Identity Crisis

Send to Kindle

By Mary L. Hamilton

While Brady tries to figure out what he did to earn Mom’s rejection, he befriends a blind but capable cabin mate and becomes a target for the camp bully.
But when he learns Mom may be in danger, Brady sees his chance to change Dropping a son or daughter off at college for the first time can be rough on a parent. I know it was for me, especially when it came to leaving our youngest at college. Between moving him into the dorm, attending a parents’ orientation and other activities, the last few hours we spent with him just weren’t enough. I expected the day to be emotionally difficult, but watching him walk away with that lost look about him tore at my heart. He was a thousand miles from home and didn’t know anyone on campus.

A student who spoke during the parent orientation said it well. “When you start college, you lose your identity. No one knows who you are, where you came from, what you’ve done.”
That comment stuck with me, not only because it perfectly expressed what my son was experiencing but because it’s true of more than just starting college. Many life events rob us of our identity–starting a new job, retirement, moving to a new community, death of a spouse, divorce. Even health issues can force us to change our identity, the way we think about ourselves.
An empty nest forced me to re-examine my own identity. For twenty-six years, I’d been a stay-at-home mom. Then one day, the kids were all gone. I was no longer known as Dan’s mom, Beki’s mom, Matt’s mom. Who am I?
In a different context, Moses and David asked the same question.
When Moses heard God’s call to deliver His people, he asked, “Who am I that I should go to Pharaoh and bring the Israelites out of Egypt?” (Ex. 3:11)
After David killed Goliath and defeated the Philistines, Saul gave his daughter’s hand in marriage as a reward. David asked, “Who am I. . . that I should become the king’s son-in-law?” (1 Samuel 18:18)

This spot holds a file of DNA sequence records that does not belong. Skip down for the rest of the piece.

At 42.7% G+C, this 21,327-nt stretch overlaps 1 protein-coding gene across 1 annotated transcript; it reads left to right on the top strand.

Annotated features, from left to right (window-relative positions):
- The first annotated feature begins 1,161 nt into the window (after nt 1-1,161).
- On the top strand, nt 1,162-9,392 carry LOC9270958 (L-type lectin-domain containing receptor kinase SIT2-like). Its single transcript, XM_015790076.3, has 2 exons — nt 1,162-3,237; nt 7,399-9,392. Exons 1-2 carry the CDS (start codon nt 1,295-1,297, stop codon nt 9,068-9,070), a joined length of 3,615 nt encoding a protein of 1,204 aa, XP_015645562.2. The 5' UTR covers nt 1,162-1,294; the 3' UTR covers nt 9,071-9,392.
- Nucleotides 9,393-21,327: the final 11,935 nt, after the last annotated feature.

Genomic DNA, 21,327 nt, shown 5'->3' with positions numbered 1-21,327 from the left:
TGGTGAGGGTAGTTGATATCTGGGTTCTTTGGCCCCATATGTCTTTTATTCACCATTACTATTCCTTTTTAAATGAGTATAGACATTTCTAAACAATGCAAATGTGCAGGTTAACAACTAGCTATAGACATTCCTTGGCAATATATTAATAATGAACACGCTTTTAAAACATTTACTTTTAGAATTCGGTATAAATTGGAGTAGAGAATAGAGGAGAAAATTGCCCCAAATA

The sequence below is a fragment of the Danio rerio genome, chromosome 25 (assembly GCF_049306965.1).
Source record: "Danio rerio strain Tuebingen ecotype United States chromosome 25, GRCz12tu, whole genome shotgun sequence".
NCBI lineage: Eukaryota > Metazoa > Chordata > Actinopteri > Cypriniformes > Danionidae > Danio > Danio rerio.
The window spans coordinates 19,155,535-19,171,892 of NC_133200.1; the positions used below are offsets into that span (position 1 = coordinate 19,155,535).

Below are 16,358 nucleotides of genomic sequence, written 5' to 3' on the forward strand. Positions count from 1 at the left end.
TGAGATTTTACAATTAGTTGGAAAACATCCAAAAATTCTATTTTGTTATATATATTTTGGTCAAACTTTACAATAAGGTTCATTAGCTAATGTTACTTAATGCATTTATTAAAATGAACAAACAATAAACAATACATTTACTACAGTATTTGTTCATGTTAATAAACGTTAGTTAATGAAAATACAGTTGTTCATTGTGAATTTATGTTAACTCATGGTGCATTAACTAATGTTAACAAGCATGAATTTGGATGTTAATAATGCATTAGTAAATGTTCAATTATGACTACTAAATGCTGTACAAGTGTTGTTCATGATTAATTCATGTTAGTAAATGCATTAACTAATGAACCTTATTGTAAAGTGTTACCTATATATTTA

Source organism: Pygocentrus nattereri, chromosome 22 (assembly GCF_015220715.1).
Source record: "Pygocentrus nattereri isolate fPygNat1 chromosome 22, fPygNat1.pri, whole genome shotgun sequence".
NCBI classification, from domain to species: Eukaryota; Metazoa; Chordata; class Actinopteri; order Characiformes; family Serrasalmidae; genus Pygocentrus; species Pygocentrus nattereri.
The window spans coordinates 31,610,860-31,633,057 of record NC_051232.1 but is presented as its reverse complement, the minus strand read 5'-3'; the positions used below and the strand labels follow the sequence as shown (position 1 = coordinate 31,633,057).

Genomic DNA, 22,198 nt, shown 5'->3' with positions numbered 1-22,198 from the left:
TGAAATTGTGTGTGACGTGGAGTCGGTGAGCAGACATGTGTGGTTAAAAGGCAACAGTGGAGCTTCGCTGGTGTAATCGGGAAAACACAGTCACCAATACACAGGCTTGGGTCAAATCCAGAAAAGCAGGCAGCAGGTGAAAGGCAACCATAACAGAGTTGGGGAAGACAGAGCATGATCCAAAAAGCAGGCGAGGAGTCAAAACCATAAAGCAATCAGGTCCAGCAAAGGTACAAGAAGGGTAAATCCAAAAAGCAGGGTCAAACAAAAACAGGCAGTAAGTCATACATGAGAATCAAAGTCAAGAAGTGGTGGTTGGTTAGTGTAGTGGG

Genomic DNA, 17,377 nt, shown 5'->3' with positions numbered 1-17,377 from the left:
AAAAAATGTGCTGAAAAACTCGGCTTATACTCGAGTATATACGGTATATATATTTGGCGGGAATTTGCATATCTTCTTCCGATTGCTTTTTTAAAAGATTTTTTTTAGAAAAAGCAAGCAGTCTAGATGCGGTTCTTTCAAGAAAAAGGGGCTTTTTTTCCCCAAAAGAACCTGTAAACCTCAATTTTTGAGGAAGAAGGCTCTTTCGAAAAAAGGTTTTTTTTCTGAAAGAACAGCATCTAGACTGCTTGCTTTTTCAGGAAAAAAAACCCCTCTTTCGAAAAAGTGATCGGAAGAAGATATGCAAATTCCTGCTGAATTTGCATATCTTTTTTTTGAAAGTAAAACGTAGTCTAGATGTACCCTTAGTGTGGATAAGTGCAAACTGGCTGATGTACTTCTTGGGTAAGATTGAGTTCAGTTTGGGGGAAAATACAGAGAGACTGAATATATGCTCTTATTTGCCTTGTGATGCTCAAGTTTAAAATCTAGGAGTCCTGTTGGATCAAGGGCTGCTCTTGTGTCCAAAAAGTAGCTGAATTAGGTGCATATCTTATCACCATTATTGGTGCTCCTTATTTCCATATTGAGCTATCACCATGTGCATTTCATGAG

At Nathan’s prophecy of the continuation of David’s throne, the king responded, “Who am I, O Lord God, and what is my family that you have brought me this far?” (1 Chronicles 17:16)
When the people of Israel brought their wealth to contribute to the building of the Temple, David praised God and asked, “Who am I, and who are my people that we should be able to give as generously as this? Everything comes from You and we have given only what comes from Your hand.” 2 Chronicles 29:14
Who am I?
The question runs deeper and begs a more definitive answer than any reference to a certain point in time. In Isaiah 43:1, God answers by saying to his people, “Fear not, for I have redeemed you. I have called you by name. You are mine.”
When I identify myself with the living God, my identity never changes. It is not based on what I’ve done, where I’ve been, or my family lineage. It is based solely on His grace, and it is eternal.
No matter how life changes, no matter the circumstance, I know exactly who I am. I am His.

Mary HamiltonIn addition to being His, Mary L. Hamilton is an author who enjoys her family and the outdoors. She grew up at a camp much like the setting for her debut novel, Hear No Evil, Book 1 in the Rustic Knolls Bible Camp series. Her faith is a strong influence in her life and writing, along with her concern for young people growing up in today’s popular culture. She loves opening her home for youth Bible studies, pancake suppers and breakfast with her special recipe waffles. Mary and her husband live in Texas, within range of their three grown children. 

Connect with Mary on these sites:
Website (and blog):
Twitter: @mhamilton122

Share Button

Leave a Reply

Your email address will not be published. Required fields are marked *